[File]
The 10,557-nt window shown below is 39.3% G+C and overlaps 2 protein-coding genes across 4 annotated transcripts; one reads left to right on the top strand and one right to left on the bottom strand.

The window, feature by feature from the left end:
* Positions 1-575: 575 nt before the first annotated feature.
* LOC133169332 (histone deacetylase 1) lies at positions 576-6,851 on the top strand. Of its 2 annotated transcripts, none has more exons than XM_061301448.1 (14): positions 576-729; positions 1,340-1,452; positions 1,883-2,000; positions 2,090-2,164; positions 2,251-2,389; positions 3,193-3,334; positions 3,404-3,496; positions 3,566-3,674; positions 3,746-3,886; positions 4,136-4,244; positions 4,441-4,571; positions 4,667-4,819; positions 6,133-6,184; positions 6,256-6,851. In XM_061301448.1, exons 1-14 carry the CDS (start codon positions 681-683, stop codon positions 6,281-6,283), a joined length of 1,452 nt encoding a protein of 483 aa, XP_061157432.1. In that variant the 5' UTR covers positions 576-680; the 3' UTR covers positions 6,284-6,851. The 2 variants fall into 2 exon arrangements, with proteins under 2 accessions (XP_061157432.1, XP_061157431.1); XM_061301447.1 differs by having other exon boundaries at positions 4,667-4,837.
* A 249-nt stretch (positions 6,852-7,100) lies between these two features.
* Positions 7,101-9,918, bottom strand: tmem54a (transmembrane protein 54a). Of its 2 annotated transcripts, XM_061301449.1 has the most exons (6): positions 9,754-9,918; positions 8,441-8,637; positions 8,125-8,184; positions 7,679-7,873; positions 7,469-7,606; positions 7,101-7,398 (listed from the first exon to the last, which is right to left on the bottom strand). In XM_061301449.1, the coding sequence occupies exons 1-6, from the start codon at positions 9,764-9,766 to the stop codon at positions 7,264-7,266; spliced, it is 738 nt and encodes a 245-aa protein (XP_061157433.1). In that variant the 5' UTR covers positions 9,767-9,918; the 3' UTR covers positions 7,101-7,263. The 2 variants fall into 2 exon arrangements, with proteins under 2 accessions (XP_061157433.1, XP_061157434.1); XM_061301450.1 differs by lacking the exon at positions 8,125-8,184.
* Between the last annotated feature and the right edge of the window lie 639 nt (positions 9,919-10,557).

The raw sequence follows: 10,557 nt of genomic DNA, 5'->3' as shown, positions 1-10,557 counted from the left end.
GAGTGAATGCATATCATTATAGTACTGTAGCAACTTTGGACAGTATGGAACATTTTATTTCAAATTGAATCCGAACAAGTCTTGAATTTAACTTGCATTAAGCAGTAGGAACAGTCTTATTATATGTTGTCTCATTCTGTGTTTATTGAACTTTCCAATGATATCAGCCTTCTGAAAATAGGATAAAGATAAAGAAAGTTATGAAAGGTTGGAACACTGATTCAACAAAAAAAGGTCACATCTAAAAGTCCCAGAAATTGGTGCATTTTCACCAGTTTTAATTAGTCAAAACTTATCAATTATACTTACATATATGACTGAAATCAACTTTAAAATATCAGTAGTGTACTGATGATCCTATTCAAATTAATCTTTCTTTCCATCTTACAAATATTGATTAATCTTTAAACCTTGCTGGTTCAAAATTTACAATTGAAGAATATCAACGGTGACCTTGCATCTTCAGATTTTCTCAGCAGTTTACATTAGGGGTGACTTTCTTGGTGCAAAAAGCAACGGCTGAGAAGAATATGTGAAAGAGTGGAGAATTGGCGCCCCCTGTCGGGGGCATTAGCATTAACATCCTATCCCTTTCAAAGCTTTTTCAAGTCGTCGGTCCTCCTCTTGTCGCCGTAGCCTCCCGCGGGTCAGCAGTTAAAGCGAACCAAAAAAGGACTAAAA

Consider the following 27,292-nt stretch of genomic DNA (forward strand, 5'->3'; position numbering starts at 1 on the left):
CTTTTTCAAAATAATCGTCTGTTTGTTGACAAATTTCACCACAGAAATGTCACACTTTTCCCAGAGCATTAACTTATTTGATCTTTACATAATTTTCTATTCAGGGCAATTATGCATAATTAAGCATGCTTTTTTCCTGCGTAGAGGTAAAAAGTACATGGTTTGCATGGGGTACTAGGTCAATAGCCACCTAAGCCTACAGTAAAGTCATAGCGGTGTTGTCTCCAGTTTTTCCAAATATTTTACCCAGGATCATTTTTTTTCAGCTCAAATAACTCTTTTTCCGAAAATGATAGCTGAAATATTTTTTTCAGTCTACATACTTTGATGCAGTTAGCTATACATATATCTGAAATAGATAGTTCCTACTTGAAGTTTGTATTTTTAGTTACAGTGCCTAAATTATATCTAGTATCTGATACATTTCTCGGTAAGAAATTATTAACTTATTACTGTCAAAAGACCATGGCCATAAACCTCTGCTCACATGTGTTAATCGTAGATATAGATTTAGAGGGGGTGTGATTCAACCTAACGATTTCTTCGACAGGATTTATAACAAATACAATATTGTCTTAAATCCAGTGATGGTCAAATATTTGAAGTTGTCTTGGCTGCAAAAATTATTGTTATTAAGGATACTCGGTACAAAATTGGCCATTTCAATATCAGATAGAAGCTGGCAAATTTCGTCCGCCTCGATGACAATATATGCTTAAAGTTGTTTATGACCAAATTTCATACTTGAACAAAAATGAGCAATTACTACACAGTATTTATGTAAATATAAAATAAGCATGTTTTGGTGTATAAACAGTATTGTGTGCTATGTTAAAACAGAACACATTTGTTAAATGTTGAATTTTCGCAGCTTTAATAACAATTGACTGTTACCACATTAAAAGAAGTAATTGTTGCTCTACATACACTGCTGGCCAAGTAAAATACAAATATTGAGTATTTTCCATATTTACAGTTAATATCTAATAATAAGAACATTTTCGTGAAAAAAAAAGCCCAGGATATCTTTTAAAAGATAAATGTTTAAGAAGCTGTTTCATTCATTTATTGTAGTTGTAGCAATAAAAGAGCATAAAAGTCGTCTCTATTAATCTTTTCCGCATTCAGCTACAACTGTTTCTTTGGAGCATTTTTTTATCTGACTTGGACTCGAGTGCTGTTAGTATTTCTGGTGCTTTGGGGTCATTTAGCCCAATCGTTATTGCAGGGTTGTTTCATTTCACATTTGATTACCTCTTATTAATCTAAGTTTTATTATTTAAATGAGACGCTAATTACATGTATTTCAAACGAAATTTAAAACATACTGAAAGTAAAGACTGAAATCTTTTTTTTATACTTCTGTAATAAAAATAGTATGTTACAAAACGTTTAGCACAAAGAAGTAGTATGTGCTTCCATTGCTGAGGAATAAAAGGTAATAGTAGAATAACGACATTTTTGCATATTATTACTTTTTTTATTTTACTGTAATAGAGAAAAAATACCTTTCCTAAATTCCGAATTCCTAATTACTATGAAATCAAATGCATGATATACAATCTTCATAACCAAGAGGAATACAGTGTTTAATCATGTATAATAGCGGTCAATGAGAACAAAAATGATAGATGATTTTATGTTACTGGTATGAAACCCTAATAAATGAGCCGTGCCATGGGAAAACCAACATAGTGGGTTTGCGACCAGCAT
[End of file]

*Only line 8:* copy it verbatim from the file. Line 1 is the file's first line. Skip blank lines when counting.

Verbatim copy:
The raw sequence follows: 10,557 nt of genomic DNA, 5'->3' as shown, positions 1-10,557 counted from the left end.